Seven Grain & Seed Bread {ModBak}

I’ve been fascinated with multigrain bread since I read Peter Reinhart’s Bread Upon the Waters, in which he analogizes the bread baking process to his spiritual journey, and carries that metaphor through the book using his recipe for struan. Whether it’s called grain and seed bread, multigrain bread, or struan, this is one of my favorite breads to bake and eat.

In fact, Peter’s Multigrain Bread Extraordinaire was one of my favorite recipes in The Bread Baker’s Apprentice, and I went on to create my own sourdough grain and seed bread recipe. So it should come as no surprise that of the recipes in the Breads section of The Modern Baker, this is the one I was most excited to try.

Because this recipe has a lot of ingredients, I felt it was important to use mise en place. This was all the more true since I upped the ante by making this an 11 grain and seed bread. Nick suggests adding black sesame seeds and brown rice to the recipe, which I decided to do. And since I keep two-ounce packages of mixed red, brown, and black rice in the freezer for making struan, I ended up adding four additional ingredients.

I began by making a soaker with the oats and rice, which I mixed with boiling water.

While many recipes require an overnight soaker, Nick’s recipe calls for using the soaker as soon as it cools. Although he doesn’t say what temperature to cool it to, I figured I would bring it to around 110° F, the same temperature as the water called for in the recipe.

After the soaker had cooled, I measured the water. The recipe said to add the yeast to the water, but I accidentally put it into the soaker.

Oh, well. No harm done, since both the soaker and the water were added to the mixed flours.

The ingredients were mixed briefly, then allowed to autolyse for 20 minutes.

After four more minutes of mixing, I put the dough in an oiled bowl to ferment.

The dough doubled in just over an hour.

After the bulk ferment, I pressed the dough out into a rough rectangle, which I then divided into two pieces. As has been the case with most of the recipes in this section, this dough was quite slack, so shaping was a challenge. And it didn’t help that I found the shaping instructions in the book a bit confusing. The results of my first attempt (on the left) weren’t pretty. I caught on by the second loaf, which came out looking a little better.

I allowed the dough to proof for about an hour, by which time it had crested well above the tops of the pans.

I baked the loaves for about 30 minutes, until they were golden brown and reached an internal temperature of 185° F.

So, did these loaves live up to my expectations? In a word, yes. The crust and crumb were soft and chewy, the texture of a good sandwich bread. And the taste was amazing — complex, nutty, slightly sweet. It was great plain, with cultured butter, and as a base for sandwiches.

This is definitely my favorite bread in this section of the book (so far) and one that I will make again.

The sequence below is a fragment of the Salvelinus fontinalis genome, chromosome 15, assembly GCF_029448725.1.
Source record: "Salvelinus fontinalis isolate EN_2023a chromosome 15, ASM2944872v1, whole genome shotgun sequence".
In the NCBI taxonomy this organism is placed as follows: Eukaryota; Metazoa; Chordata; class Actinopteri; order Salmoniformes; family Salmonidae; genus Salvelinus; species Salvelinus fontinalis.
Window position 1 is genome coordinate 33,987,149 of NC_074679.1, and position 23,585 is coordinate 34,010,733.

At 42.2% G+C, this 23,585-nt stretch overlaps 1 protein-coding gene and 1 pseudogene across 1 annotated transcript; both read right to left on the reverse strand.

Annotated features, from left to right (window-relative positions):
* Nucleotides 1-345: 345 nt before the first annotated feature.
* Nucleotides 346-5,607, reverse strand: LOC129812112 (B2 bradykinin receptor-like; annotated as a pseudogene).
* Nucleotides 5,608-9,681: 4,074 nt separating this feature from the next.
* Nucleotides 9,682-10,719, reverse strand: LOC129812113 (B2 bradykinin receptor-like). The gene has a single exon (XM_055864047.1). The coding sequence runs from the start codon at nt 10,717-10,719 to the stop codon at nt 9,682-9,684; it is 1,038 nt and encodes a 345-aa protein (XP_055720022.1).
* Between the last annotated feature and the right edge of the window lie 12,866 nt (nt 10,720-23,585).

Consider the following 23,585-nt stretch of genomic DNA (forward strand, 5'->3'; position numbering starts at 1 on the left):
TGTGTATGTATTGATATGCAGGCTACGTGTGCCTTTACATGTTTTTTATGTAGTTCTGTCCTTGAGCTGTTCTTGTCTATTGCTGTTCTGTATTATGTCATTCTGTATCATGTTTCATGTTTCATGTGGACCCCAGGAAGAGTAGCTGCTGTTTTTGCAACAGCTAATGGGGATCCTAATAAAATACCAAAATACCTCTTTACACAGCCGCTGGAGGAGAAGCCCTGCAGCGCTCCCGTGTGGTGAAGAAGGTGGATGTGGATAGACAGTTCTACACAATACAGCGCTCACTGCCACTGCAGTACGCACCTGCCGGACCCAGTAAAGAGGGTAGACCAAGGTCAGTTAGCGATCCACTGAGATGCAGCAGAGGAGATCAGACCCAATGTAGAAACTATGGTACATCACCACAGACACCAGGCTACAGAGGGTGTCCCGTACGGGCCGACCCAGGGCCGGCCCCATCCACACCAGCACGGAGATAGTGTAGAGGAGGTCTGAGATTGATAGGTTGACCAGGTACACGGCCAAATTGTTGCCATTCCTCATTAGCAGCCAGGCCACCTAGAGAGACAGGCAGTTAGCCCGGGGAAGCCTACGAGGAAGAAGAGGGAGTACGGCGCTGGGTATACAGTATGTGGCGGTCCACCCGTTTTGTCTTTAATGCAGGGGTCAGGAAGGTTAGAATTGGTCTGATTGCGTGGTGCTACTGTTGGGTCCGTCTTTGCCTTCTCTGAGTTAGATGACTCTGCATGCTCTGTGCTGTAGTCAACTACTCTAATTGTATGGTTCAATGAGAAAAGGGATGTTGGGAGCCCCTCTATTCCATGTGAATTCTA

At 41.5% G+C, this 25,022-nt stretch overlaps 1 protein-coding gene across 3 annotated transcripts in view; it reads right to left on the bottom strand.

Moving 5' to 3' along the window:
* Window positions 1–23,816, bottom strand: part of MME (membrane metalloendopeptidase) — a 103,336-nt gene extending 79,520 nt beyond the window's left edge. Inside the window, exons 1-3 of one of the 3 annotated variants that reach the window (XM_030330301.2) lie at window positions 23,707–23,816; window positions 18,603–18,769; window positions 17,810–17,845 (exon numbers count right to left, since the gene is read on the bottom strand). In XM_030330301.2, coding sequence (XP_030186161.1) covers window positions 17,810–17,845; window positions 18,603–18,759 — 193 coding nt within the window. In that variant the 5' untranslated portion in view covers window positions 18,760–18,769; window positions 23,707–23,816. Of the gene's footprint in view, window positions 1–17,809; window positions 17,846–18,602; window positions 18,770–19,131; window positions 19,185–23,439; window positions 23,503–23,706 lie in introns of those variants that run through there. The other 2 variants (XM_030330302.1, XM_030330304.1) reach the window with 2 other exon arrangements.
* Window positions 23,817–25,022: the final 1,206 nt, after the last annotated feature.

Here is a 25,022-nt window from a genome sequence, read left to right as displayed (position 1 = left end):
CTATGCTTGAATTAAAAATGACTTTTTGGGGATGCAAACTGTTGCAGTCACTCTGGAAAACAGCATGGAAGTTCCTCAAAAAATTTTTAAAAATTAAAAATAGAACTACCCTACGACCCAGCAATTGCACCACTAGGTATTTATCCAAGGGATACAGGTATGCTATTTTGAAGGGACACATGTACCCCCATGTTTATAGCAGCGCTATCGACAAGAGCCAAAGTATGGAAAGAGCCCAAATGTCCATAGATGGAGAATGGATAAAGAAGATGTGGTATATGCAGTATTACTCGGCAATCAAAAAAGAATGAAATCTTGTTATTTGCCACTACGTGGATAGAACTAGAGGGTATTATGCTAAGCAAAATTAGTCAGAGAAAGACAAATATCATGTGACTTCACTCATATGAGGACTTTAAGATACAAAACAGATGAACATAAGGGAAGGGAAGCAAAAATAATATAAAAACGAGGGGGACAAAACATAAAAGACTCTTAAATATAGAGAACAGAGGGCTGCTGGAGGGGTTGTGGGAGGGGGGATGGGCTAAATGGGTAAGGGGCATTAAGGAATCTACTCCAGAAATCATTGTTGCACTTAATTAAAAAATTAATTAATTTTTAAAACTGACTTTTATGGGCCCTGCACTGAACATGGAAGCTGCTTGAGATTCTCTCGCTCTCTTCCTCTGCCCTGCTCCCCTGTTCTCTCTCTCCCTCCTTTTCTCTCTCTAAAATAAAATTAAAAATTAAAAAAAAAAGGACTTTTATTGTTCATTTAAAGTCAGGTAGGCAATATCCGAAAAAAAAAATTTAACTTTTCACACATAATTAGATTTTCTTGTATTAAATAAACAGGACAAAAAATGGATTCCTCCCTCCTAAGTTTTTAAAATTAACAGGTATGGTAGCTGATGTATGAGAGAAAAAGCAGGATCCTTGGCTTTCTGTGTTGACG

1. Kayte said,

    August 18, 2010 at 9:45 am

    Wow that looks spectacular, and I am not just talking about that buttered slice at the top of the post…all of it. Thanks so much for the photos of everything, it looks interesting and fun and I will be making this one when I turn my oven on again, which may be sooner than you think.

    • gaaarp said,

      August 18, 2010 at 5:35 pm

      This is definitely one to try. It’s the best bread in this section, in my opinion.

  2. Renee said,

    August 12, 2010 at 11:07 pm

    Thanks for the great pic process! Yea, another keeper recipe! I’m was starting to worry about this section.

    • gaaarp said,

      August 12, 2010 at 11:12 pm

      I was a bit concerned at first, too. But there have been several really good recipes so far — pitas, Pain de Seigle, seven grain, and cornmeal flatbread. And I still have 4 or 5 to go.

  3. August 10, 2010 at 9:38 pm

    Better than PR’s Multigrain Extraordinaire??? I can’t imagine how that could be possible. Your loaf looks wonderful. I could go for a slice toasted right about now!

    • gaaarp said,

      August 10, 2010 at 9:46 pm

      I didn’t say it was better than PR’s bread. I would have to try them side-by-side to say for sure, but I think I still like Peter’s recipe better. That said, either one is well worth making. And this is the best bread recipe in Nick’s book so far.

  4. Abby said,

    August 8, 2010 at 7:37 pm

    I love multigrain breads; this one was my most anticipated in the bread section, too! And I just made your cultured butter today ~ what fun!

    • gaaarp said,

      August 8, 2010 at 10:17 pm

      Save some of the butter for this bread. You’ll love it!

  5. ap269 said,

    August 8, 2010 at 1:42 pm

    This is the next one on my to-bake list. Glad you like it so much!

    • gaaarp said,

      August 8, 2010 at 2:29 pm

      I hope you like it as much as I did. I’m thinking of making it again already!

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